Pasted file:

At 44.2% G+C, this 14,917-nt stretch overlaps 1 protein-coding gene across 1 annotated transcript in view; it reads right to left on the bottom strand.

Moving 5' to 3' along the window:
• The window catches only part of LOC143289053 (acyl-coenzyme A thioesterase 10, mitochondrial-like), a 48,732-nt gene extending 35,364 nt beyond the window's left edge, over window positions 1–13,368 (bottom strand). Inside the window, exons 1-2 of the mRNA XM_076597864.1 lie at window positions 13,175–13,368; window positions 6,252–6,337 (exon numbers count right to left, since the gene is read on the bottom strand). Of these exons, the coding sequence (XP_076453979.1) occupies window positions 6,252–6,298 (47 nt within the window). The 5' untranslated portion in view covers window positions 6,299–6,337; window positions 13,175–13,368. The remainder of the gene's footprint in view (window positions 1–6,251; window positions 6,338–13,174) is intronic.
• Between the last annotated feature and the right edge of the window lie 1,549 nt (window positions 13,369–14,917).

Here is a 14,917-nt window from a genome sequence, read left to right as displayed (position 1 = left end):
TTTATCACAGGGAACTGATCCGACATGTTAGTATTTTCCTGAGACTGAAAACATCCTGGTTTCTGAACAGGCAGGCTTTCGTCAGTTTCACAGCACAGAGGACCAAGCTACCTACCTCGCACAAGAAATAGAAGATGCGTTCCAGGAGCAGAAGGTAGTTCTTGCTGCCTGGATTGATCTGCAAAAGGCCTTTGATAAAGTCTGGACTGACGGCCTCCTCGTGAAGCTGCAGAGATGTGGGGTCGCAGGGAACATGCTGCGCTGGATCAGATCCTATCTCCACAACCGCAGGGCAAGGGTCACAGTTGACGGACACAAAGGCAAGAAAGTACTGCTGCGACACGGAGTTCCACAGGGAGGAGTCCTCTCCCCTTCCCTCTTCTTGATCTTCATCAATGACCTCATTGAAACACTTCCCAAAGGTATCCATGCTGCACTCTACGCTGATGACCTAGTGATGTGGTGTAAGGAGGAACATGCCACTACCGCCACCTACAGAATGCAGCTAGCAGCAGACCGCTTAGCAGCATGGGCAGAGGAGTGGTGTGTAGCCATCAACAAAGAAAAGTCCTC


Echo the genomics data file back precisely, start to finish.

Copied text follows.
At 44.2% G+C, this 14,917-nt stretch overlaps 1 protein-coding gene across 1 annotated transcript in view; it reads right to left on the bottom strand.

Moving 5' to 3' along the window:
• The window catches only part of LOC143289053 (acyl-coenzyme A thioesterase 10, mitochondrial-like), a 48,732-nt gene extending 35,364 nt beyond the window's left edge, over window positions 1–13,368 (bottom strand). Inside the window, exons 1-2 of the mRNA XM_076597864.1 lie at window positions 13,175–13,368; window positions 6,252–6,337 (exon numbers count right to left, since the gene is read on the bottom strand). Of these exons, the coding sequence (XP_076453979.1) occupies window positions 6,252–6,298 (47 nt within the window). The 5' untranslated portion in view covers window positions 6,299–6,337; window positions 13,175–13,368. The remainder of the gene's footprint in view (window positions 1–6,251; window positions 6,338–13,174) is intronic.
• Between the last annotated feature and the right edge of the window lie 1,549 nt (window positions 13,369–14,917).

Here is a 14,917-nt window from a genome sequence, read left to right as displayed (position 1 = left end):
TTTATCACAGGGAACTGATCCGACATGTTAGTATTTTCCTGAGACTGAAAACATCCTGGTTTCTGAACAGGCAGGCTTTCGTCAGTTTCACAGCACAGAGGACCAAGCTACCTACCTCGCACAAGAAATAGAAGATGCGTTCCAGGAGCAGAAGGTAGTTCTTGCTGCCTGGATTGATCTGCAAAAGGCCTTTGATAAAGTCTGGACTGACGGCCTCCTCGTGAAGCTGCAGAGATGTGGGGTCGCAGGGAACATGCTGCGCTGGATCAGATCCTATCTCCACAACCGCAGGGCAAGGGTCACAGTTGACGGACACAAAGGCAAGAAAGTACTGCTGCGACACGGAGTTCCACAGGGAGGAGTCCTCTCCCCTTCCCTCTTCTTGATCTTCATCAATGACCTCATTGAAACACTTCCCAAAGGTATCCATGCTGCACTCTACGCTGATGACCTAGTGATGTGGTGTAAGGAGGAACATGCCACTACCGCCACCTACAGAATGCAGCTAGCAGCAGACCGCTTAGCAGCATGGGCAGAGGAGTGGTGTGTAGCCATCAACAAAGAAAAGTCCTC